Figure 3A showed the PPI network analysis results, which contained 369 nodes and 862 edges. Nodes with higher topological scores were key nodes of PPI network. The key 10 gene nodes included JUN (also known as Jun proto-oncogene or activator protein 1 transcription factor subunit, upregulated, degree = 52), filamin A (FLNA, upregulated, degree = 34), androgen receptor (AR, downregulated, degree = 29), heat shock protein family H member 1 (HSPH1, downregulated, degree = 28), casein kinase 1 delta (CSNK1D, upregulated, degree = 27), tropomyosin 1 (TPM1, downregulated, degree = 26), pyruvate kinase, muscle (PKM, downregulated, degree = 24), histone cluster 1 H3 family member f (HIST1H3F, upregulated, degree = 23), LIM domain and actin binding 1 (LIMA1, downregulated, degree = 23), and synaptopodin (SYNPO, downregulated, Degree = 19). Pathway and process enrichment analysis showed that these genes mainly involved in transmembrane receptor protein tyrosine kinase signaling pathway, extracellular matrix organization, and regulation of cell adhesion. The MCODE algorithm were applied to identify densely connected network components and the MCODE networks identified for individual gene lists were gathered and shown in Figure 3B. The biggest 10 nodes of the PPI network were also hub genes in the MCODE networks.

Figure 3:
PPI network and the MCODE networks. (A) PPI network. (B) MCODE networks. The network contains proteins that form physical interactions with at least one other member. The densely connected network components were identified with the MCODE algorithm. Node size was decided by the degree, higher degree represented a larger node. MCODE = molecular complex detection, PPI = protein-protein interaction,.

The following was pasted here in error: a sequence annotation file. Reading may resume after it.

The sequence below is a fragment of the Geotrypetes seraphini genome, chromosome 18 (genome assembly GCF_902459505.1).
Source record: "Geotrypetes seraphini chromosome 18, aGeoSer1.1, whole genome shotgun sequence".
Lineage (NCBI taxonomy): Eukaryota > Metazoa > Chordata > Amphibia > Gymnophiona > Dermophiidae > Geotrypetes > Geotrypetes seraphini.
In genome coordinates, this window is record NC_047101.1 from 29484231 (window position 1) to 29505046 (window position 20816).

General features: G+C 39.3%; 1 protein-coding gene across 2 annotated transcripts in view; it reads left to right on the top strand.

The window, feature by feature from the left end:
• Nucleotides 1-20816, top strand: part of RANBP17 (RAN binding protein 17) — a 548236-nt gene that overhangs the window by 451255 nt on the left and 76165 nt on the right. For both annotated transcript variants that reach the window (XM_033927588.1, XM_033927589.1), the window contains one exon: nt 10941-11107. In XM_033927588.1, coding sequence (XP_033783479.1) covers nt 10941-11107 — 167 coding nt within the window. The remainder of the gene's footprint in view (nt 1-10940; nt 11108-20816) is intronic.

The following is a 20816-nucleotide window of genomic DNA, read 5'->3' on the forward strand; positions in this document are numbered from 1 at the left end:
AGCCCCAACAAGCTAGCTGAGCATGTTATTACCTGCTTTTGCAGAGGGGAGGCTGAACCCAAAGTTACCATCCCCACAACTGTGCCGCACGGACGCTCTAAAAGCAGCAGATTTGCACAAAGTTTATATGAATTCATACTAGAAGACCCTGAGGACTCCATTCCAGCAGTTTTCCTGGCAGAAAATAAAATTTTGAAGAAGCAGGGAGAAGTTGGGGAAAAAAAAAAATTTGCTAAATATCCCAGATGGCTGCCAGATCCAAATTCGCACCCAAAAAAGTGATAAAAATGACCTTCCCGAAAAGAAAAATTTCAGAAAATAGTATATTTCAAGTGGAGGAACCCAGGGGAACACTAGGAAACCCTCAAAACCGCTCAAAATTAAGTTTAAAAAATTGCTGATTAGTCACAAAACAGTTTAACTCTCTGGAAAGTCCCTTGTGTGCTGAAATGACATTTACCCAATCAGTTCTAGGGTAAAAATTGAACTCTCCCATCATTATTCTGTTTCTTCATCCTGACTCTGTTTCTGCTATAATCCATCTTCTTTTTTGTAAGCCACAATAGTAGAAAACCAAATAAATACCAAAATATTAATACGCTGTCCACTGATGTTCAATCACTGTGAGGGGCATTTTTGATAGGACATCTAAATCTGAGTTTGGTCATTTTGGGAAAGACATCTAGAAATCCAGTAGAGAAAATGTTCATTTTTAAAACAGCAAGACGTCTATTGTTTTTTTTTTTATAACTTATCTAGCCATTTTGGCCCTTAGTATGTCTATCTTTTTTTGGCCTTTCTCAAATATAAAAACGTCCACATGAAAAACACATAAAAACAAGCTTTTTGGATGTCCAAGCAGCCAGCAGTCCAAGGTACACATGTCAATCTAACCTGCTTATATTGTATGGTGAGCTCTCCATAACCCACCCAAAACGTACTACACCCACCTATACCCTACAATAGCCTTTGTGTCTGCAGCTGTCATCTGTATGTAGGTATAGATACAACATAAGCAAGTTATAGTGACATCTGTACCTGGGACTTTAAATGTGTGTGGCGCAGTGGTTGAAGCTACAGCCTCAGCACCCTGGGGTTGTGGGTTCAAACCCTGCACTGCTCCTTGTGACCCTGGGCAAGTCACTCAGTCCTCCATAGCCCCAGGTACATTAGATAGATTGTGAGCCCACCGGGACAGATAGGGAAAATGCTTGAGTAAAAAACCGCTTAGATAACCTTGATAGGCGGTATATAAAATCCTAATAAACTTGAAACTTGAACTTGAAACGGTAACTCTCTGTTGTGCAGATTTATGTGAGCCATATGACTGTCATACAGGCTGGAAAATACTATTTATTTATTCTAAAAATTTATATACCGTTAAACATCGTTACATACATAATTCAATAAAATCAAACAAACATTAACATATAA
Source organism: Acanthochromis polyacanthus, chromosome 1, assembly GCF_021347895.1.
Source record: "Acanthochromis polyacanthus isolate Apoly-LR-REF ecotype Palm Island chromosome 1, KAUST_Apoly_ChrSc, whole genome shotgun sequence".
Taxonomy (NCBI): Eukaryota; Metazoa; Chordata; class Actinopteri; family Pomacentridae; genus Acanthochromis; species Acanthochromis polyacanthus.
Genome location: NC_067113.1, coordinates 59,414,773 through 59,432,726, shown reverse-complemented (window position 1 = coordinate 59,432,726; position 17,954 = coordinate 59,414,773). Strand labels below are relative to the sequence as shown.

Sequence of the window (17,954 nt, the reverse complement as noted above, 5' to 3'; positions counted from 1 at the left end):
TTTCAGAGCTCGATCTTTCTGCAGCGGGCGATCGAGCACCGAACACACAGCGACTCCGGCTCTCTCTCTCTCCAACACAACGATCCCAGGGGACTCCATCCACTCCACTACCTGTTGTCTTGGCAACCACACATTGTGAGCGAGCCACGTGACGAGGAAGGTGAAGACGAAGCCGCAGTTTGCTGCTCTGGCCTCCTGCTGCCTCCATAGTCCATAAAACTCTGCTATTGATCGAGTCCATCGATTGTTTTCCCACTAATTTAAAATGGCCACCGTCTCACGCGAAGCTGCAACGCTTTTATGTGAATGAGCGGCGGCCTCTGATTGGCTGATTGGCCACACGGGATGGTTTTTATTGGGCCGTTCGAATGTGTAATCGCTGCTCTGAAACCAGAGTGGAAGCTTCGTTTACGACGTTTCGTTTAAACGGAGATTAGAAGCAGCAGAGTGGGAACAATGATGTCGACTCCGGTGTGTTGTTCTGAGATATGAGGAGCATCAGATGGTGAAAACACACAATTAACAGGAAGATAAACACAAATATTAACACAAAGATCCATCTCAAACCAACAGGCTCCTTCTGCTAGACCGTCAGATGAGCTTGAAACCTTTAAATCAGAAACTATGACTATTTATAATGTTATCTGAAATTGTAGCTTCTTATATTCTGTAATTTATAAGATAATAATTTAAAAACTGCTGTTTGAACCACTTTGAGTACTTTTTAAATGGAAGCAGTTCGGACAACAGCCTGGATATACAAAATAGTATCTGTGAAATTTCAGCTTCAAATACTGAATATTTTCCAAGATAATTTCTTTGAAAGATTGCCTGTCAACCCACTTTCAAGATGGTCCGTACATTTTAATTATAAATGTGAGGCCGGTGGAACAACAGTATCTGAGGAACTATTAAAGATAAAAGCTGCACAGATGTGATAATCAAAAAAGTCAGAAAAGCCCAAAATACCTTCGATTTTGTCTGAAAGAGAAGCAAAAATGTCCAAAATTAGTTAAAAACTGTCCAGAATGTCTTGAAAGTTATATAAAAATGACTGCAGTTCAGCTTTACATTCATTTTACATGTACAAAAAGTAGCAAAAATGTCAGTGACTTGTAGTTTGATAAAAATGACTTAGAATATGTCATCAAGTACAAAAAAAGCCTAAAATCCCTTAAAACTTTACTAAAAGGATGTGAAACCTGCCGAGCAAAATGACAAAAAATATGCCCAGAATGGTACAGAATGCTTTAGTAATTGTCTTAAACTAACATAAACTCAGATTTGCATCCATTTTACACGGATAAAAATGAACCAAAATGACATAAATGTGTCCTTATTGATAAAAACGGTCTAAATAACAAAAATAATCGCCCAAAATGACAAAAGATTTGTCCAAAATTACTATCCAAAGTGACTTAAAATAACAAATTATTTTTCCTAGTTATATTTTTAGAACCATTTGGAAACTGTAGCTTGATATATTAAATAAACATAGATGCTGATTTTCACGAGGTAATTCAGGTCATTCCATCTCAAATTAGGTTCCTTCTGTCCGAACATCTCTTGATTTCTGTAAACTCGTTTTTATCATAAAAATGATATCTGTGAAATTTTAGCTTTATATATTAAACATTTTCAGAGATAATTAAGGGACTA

3.4 Drug-gene interaction analysis

By searching the DGIdb for the module genes identified by the MCODE networks, 52 gene-drug interactions were obtained, containing 13 genes (4 upregulated genes: NOTCH1, CXCL8, JUN, CYP27B1; 9 downregulated genes: CYP3A5, AR, MAP2, EDNRB, CYP7B1, LRRK2, PTGER3, SAA1, MMP7) and 44 drugs (preset filters: FDA approved and antineoplastic). The drug-gene interaction results were shown in Figure 4.

Figure 4:
Drug-gene interaction diagram, yellow squares represents the DEGs and blue squares represents the drugs. DEG = differentially expressed gene.

4 Discussion

cSCC usually arises from interfollicular epidermal keratinocytes and are characterized by different degrees of keratosis.[27] In the year 2015, up to 2.2 million people were troubled with cSCC.[28] Although prognosis of cSCC is generally favorable, its five-year survival rate reduces to only 34% when invasion and distant metastasis occurs.[1,29] Until now, the biomarker study of cSCC was insufficient and the identification of biomarkers indicating progression from AK to cSCC was significant and urgent, which might be beneficial in the prevention, earlier diagnosis and prognostic management of cSCC.